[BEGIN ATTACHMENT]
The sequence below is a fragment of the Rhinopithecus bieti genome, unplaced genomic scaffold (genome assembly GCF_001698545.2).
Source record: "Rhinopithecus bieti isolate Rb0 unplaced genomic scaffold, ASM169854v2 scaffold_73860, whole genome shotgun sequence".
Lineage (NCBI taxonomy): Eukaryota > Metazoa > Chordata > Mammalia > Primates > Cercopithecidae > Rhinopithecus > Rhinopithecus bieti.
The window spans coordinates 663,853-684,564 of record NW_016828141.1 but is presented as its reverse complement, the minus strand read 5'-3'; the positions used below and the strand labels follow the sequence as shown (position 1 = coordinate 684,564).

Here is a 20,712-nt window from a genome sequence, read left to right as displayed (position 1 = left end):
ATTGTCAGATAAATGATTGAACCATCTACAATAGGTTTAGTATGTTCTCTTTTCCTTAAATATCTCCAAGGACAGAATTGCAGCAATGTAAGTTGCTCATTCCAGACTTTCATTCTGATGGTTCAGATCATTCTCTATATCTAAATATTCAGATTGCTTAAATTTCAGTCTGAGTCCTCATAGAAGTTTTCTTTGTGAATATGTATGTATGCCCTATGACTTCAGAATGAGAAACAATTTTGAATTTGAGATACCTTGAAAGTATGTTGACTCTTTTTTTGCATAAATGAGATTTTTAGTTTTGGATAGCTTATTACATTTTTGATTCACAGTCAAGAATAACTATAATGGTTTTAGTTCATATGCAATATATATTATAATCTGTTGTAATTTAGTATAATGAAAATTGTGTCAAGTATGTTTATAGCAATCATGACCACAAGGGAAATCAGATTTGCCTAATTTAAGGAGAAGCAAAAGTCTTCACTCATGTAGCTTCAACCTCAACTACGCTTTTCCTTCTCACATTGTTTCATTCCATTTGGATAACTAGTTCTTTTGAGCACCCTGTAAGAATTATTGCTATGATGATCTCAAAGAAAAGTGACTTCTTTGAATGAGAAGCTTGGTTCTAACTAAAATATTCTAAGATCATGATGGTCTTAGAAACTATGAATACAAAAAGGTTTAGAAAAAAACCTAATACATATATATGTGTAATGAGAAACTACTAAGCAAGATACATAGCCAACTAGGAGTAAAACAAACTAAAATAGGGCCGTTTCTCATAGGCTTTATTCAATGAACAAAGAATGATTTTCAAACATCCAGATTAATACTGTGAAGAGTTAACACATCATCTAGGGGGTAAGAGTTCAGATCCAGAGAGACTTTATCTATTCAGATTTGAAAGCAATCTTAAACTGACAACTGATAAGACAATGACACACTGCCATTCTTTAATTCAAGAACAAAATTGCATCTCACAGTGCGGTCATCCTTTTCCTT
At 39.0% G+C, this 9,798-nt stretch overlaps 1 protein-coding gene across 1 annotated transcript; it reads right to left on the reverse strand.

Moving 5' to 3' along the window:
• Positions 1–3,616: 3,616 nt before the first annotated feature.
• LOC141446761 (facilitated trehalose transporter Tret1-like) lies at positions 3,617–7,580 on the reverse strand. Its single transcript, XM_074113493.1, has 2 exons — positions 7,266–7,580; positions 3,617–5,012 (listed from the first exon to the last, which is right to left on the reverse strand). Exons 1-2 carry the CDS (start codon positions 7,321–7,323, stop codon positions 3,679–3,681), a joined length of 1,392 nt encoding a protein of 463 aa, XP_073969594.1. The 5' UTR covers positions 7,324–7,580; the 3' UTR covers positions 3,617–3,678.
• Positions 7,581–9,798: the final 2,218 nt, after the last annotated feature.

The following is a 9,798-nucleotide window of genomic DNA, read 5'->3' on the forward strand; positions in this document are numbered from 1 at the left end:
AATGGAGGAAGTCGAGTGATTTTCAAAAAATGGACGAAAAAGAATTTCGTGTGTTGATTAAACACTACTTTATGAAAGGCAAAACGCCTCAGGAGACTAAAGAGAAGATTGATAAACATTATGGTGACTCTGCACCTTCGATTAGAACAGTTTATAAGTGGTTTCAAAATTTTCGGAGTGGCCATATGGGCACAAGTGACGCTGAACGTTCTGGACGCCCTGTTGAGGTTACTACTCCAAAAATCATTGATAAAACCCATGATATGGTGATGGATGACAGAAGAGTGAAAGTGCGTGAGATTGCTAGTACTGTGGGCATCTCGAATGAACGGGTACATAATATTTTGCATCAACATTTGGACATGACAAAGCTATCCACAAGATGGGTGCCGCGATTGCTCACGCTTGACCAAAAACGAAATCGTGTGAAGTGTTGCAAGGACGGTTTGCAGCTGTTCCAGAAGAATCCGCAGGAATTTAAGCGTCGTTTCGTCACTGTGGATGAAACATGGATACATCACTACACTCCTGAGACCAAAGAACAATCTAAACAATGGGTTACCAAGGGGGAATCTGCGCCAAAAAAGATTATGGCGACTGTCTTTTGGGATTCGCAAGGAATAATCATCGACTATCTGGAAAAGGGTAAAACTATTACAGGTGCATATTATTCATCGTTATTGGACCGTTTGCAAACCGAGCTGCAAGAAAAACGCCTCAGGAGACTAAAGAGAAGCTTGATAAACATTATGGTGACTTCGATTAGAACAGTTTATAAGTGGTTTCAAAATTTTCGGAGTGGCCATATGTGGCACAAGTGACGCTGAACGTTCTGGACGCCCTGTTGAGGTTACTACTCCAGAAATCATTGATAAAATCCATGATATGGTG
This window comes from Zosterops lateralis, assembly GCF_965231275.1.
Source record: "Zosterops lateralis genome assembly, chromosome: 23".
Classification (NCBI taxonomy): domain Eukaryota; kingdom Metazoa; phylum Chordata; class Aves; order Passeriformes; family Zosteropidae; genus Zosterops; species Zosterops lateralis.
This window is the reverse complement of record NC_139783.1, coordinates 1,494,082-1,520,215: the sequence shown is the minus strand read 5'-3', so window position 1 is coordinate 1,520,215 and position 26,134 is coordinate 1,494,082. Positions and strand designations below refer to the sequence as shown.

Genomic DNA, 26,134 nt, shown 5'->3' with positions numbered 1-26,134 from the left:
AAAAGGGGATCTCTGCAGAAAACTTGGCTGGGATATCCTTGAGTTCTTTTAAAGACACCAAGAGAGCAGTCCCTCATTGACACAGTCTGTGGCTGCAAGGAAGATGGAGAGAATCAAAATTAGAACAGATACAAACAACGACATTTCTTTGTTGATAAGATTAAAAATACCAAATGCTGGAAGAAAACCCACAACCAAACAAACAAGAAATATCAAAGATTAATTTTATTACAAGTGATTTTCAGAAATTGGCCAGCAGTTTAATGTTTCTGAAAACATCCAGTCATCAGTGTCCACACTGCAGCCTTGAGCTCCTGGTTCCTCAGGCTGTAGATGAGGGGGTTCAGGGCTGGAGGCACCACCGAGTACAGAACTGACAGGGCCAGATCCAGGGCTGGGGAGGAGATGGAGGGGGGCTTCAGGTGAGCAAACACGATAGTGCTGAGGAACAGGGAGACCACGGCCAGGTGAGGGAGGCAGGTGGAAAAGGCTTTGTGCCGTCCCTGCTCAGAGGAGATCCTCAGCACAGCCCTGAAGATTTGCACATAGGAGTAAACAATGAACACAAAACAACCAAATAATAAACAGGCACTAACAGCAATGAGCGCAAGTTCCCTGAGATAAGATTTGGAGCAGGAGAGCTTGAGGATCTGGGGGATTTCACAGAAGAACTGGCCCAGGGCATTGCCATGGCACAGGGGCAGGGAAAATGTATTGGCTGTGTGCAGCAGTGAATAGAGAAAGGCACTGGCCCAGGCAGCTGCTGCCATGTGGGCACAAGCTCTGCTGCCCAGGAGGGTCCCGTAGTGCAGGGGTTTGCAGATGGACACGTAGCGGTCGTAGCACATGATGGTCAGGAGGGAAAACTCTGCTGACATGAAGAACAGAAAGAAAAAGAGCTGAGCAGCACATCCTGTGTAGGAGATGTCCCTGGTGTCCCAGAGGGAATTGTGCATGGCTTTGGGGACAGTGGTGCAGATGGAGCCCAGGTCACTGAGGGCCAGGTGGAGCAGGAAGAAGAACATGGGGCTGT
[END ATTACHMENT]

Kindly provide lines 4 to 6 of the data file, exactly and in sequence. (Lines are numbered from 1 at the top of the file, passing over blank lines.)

The window spans coordinates 663,853-684,564 of record NW_016828141.1 but is presented as its reverse complement, the minus strand read 5'-3'; the positions used below and the strand labels follow the sequence as shown (position 1 = coordinate 684,564).

Here is a 20,712-nt window from a genome sequence, read left to right as displayed (position 1 = left end):
ATTGTCAGATAAATGATTGAACCATCTACAATAGGTTTAGTATGTTCTCTTTTCCTTAAATATCTCCAAGGACAGAATTGCAGCAATGTAAGTTGCTCATTCCAGACTTTCATTCTGATGGTTCAGATCATTCTCTATATCTAAATATTCAGATTGCTTAAATTTCAGTCTGAGTCCTCATAGAAGTTTTCTTTGTGAATATGTATGTATGCCCTATGACTTCAGAATGAGAAACAATTTTGAATTTGAGATACCTTGAAAGTATGTTGACTCTTTTTTTGCATAAATGAGATTTTTAGTTTTGGATAGCTTATTACATTTTTGATTCACAGTCAAGAATAACTATAATGGTTTTAGTTCATATGCAATATATATTATAATCTGTTGTAATTTAGTATAATGAAAATTGTGTCAAGTATGTTTATAGCAATCATGACCACAAGGGAAATCAGATTTGCCTAATTTAAGGAGAAGCAAAAGTCTTCACTCATGTAGCTTCAACCTCAACTACGCTTTTCCTTCTCACATTGTTTCATTCCATTTGGATAACTAGTTCTTTTGAGCACCCTGTAAGAATTATTGCTATGATGATCTCAAAGAAAAGTGACTTCTTTGAATGAGAAGCTTGGTTCTAACTAAAATATTCTAAGATCATGATGGTCTTAGAAACTATGAATACAAAAAGGTTTAGAAAAAAACCTAATACATATATATGTGTAATGAGAAACTACTAAGCAAGATACATAGCCAACTAGGAGTAAAACAAACTAAAATAGGGCCGTTTCTCATAGGCTTTATTCAATGAACAAAGAATGATTTTCAAACATCCAGATTAATACTGTGAAGAGTTAACACATCATCTAGGGGGTAAGAGTTCAGATCCAGAGAGACTTTATCTATTCAGATTTGAAAGCAATCTTAAACTGACAACTGATAAGACAATGACACACTGCCATTCTTTAATTCAAGAACAAAATTGCATCTCACAGTGCGGTCATCCTTTTCCTT